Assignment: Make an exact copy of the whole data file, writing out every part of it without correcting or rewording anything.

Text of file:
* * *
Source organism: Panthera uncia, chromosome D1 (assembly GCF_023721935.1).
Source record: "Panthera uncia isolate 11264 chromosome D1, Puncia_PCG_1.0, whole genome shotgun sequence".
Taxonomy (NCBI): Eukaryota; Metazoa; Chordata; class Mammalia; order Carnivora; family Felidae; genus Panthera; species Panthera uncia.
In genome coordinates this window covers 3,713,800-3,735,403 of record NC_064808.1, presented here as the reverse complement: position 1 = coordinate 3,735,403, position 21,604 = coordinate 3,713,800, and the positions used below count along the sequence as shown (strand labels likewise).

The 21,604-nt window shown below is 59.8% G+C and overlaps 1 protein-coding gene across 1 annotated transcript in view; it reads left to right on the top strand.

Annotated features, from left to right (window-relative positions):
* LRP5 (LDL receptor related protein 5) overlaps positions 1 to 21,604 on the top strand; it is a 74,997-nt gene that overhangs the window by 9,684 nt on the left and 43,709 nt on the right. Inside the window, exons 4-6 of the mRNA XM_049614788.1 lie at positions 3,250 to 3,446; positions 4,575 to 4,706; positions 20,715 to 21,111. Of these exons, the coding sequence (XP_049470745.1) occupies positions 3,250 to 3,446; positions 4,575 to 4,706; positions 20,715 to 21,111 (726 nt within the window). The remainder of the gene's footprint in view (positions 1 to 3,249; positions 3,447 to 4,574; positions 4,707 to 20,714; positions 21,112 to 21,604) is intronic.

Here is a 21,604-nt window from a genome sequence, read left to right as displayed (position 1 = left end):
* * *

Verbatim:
Source organism: Panthera uncia, chromosome D1 (assembly GCF_023721935.1).
Source record: "Panthera uncia isolate 11264 chromosome D1, Puncia_PCG_1.0, whole genome shotgun sequence".
Taxonomy (NCBI): Eukaryota; Metazoa; Chordata; class Mammalia; order Carnivora; family Felidae; genus Panthera; species Panthera uncia.
In genome coordinates this window covers 3,713,800-3,735,403 of record NC_064808.1, presented here as the reverse complement: position 1 = coordinate 3,735,403, position 21,604 = coordinate 3,713,800, and the positions used below count along the sequence as shown (strand labels likewise).

The 21,604-nt window shown below is 59.8% G+C and overlaps 1 protein-coding gene across 1 annotated transcript in view; it reads left to right on the top strand.

Annotated features, from left to right (window-relative positions):
* LRP5 (LDL receptor related protein 5) overlaps positions 1 to 21,604 on the top strand; it is a 74,997-nt gene that overhangs the window by 9,684 nt on the left and 43,709 nt on the right. Inside the window, exons 4-6 of the mRNA XM_049614788.1 lie at positions 3,250 to 3,446; positions 4,575 to 4,706; positions 20,715 to 21,111. Of these exons, the coding sequence (XP_049470745.1) occupies positions 3,250 to 3,446; positions 4,575 to 4,706; positions 20,715 to 21,111 (726 nt within the window). The remainder of the gene's footprint in view (positions 1 to 3,249; positions 3,447 to 4,574; positions 4,707 to 20,714; positions 21,112 to 21,604) is intronic.

Here is a 21,604-nt window from a genome sequence, read left to right as displayed (position 1 = left end):